Actor and Senator Fred Thompson Loses Lymphoma Battle
Thompson suffered from a rare form of non-Hodgkin lymphoma called nodal marginal zone lymphoma
Maybe you know him as the U.S. senator from Tennessee who mounted an unsuccessful presidential bid in 2008. Or perhaps you know him as the minority counsel for the Republicans during the Watergate hearing. Or for his movie career in films like
The Hunt for Red October, or for his five-year stint as District Attorney Arthur Branch on
Law and Order, or perhaps even as the advertising spokesperson for reverse mortgages.
But no matter which way you knew him, news of Sen. Fred Thompson‘s death came as a shock to many. Thompson died at the age of 73, after a 10-year battle with
non-Hodgkin lymphoma (NHL).
Thompson’s cancer was picked up in 2004 after a routine physical exam. He was diagnosed with a rare form of non-Hodgkin lymphoma called nodal marginal zone lymphoma (NMZL). This form tends to grow more slowly than other forms of NHL. He had been treated with a medication called rituximab (Rituxan), but was no longer on the drug when he decided to run for president in 2008. At that time he told
"I have had no illness from it, or even any symptoms. My life expectancy should not be affected. I am in remission, and it is very treatable with drugs if treatment is needed in the future — and with no debilitating side effects."
It has not been revealed when Thompson’s lymphoma returned, but a statement from his family said:
"It is with a heavy heart and a deep sense of grief that we share the passing of our brother, husband, father, and grandfather who died peacefully in Nashville surrounded by his family….He enjoyed a hearty laugh, a strong handshake, a good cigar, and a healthy dose of humility. Fred was the same man on the floor of the Senate, the movie studio, or the town square of Lawrenceburg, his home."
What is Lymphoma?
Lymphoma is cancer that begins in cells of the lymph system. The lymph system is part of the immune system, which helps the body fight infection and disease. Because lymph tissue is found all through the body, lymphoma can begin almost anywhere.
The two main types of lymphoma are Hodgkin lymphoma and non-Hodgkin lymphoma. Most people with Hodgkin lymphoma have the classic type. With this type, there are large, abnormal lymphocytes (a type of white blood cell) in the lymph nodes called Reed-Sternberg cells. Hodgkin lymphoma can usually be cured. Patients with lymphoma without Reed-Sternberg cells are said to have non-Hodgkin lymphoma.
There are two types of lymphocytes in the blood -- B-cells and T-cells -- each with a different job within the immune system. B-cells normally help protect the body against bacteria or viruses by making proteins called antibodies. The antibodies attach to the bacteria or viruses and attract other immune system cells that surround and digest the antibody-coated germs.
There are several types of T-cells, each with a specialized job. Some normal T-cells help protect the body against “foreign invaders”- viruses, fungi, and some bacteria. T-cells can also release substances called cytokines that attract certain other types of white blood cells, which then digest the infected cells. T-cells are also thought to destroy some types of cancer cells, as well as the cells of transplanted organs. Some types of T-cells play a role in either boosting or slowing the activity of other immune system cells.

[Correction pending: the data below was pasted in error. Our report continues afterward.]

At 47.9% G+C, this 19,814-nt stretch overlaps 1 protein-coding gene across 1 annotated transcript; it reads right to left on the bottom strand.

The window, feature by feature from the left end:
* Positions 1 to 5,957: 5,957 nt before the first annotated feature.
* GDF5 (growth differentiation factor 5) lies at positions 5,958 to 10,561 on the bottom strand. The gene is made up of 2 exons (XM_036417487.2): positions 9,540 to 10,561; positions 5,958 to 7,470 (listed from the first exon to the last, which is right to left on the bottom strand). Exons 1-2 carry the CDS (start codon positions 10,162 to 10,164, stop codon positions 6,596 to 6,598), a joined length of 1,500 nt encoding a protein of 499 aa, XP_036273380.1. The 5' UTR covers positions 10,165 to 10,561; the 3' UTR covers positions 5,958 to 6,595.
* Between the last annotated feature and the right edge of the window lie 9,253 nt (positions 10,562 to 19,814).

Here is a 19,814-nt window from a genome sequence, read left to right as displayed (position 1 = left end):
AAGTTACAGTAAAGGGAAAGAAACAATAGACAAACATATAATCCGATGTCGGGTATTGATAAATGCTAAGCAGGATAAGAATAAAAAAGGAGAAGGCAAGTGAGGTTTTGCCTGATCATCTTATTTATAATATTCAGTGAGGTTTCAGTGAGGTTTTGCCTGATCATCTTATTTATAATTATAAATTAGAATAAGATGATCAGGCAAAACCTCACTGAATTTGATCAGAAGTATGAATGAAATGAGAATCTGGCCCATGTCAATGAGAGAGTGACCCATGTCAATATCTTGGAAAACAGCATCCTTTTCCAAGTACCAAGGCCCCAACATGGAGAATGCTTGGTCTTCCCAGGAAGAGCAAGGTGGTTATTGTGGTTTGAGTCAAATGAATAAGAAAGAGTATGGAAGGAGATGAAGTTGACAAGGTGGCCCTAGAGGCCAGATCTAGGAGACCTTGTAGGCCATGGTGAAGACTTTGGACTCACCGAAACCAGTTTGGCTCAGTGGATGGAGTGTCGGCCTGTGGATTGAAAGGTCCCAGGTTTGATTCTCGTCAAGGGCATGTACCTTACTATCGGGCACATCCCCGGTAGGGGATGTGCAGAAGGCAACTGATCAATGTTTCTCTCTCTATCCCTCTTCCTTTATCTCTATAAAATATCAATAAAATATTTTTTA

Because there are many different lymphocytes, there are many different forms of NHL.
What is Nodal Marginal Zone Lymphoma?
Nodal marginal zone lymphoma (nodal MZL) is a rare cancer of the B-cell lymphocytes, occurring in only about 1-3 percent of patients with lymphoma.
Nodal means the lymphoma started in the lymph nodes. The marginal zone is a specific area of a lymph node where B-cells are produced. This is where the abnormal B-cells are found in nodal MZL.
Nodal MZL usually affects people in their 60s and older.
Patients with nodal MZL can be asymptomatic, or may have symptoms similar to patients with other forms of lymphoma:
- Painless swelling in the lymph nodes in the neck, underarm, groin, or stomach.
- Fever for no known reason.
- Drenching night sweats.
- Feeling very tired.
- Weight loss for no known reason.
- Skin rash or itchy skin.
- Pain in the chest, abdomen, or bones for no known reason.
How is Nodal MZL Treated?
If a patient is asymptomatic, he or she may elect to put off treatment. This is referred to as a “watchful waiting approach.” Watchful waiting is closely monitoring a patient’s condition without giving any treatment until signs or symptoms appear or change.
Other approaches include radiation therapy, chemotherapy with medications such as chlorambucil or fludarabine, or Rituxan, a monoclonal antibody that targets B-cells.
A monoclonal antibody can activate the immune system to attack a cancer cell. It binds to a surface protein, called CD20, located on mature B lymphocytes (B- cells). Once attached, the antibody activates the body’s immune system, which then attacks the cancer cells.
Rituxan also works by inducing apoptosis, a process of programmed cell death. In adults, the number of body cells is kept relatively constant. Stressed, diseased, malfunctioning, or irreversibly damaged cells, as well as cells that need to be removed routinely as part of normal growth and development, are all removed by apoptosis.
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